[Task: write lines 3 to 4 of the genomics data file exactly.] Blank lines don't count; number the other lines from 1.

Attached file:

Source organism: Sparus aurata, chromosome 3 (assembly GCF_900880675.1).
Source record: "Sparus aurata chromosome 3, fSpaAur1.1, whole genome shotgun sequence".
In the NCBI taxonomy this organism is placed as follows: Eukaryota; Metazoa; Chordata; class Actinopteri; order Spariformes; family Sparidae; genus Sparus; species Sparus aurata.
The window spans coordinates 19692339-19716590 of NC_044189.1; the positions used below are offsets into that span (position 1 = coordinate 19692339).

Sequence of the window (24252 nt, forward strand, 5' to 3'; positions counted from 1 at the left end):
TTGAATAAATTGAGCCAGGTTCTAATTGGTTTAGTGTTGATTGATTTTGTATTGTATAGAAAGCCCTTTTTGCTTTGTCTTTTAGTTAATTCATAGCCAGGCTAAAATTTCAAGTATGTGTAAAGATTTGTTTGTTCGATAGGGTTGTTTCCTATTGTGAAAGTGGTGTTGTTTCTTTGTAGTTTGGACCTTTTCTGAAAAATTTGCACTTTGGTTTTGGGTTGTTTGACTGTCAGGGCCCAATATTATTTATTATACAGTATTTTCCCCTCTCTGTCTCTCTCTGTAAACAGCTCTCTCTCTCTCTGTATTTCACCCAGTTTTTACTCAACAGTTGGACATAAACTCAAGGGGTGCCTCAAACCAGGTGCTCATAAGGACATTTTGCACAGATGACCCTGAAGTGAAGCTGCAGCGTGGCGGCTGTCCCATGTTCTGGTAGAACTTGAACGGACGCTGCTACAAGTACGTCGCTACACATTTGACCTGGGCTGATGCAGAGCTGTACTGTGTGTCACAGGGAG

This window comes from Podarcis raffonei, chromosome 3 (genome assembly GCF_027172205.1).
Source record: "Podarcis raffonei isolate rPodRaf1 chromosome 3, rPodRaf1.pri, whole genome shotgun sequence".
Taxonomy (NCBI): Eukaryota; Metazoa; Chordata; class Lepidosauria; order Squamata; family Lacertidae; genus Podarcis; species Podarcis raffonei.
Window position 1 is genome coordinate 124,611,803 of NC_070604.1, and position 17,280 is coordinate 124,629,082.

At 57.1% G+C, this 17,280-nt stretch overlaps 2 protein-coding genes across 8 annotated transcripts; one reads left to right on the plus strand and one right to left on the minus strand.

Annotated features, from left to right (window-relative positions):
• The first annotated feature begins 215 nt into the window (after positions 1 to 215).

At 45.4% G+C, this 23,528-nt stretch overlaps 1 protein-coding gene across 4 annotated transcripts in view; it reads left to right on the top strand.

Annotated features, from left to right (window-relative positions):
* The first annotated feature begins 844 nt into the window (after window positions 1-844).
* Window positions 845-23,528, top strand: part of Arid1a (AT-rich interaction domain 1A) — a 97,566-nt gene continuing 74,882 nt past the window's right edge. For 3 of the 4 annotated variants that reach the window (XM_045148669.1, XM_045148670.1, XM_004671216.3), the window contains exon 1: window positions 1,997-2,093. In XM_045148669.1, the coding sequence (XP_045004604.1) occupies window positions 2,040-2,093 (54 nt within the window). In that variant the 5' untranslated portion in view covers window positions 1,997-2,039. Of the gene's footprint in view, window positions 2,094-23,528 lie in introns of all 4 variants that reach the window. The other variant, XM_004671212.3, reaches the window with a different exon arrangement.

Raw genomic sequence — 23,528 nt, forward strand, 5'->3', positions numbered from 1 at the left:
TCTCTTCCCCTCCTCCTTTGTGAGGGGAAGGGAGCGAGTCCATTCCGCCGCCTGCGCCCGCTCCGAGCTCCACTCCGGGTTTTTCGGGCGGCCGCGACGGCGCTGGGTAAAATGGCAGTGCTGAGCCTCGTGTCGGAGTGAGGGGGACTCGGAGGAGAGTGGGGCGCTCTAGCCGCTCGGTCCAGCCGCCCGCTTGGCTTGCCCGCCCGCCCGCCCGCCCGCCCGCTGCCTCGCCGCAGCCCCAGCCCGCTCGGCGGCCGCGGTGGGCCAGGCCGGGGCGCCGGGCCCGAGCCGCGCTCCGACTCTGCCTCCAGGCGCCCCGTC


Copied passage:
In the NCBI taxonomy this organism is placed as follows: Eukaryota; Metazoa; Chordata; class Actinopteri; order Spariformes; family Sparidae; genus Sparus; species Sparus aurata.
The window spans coordinates 19692339-19716590 of NC_044189.1; the positions used below are offsets into that span (position 1 = coordinate 19692339).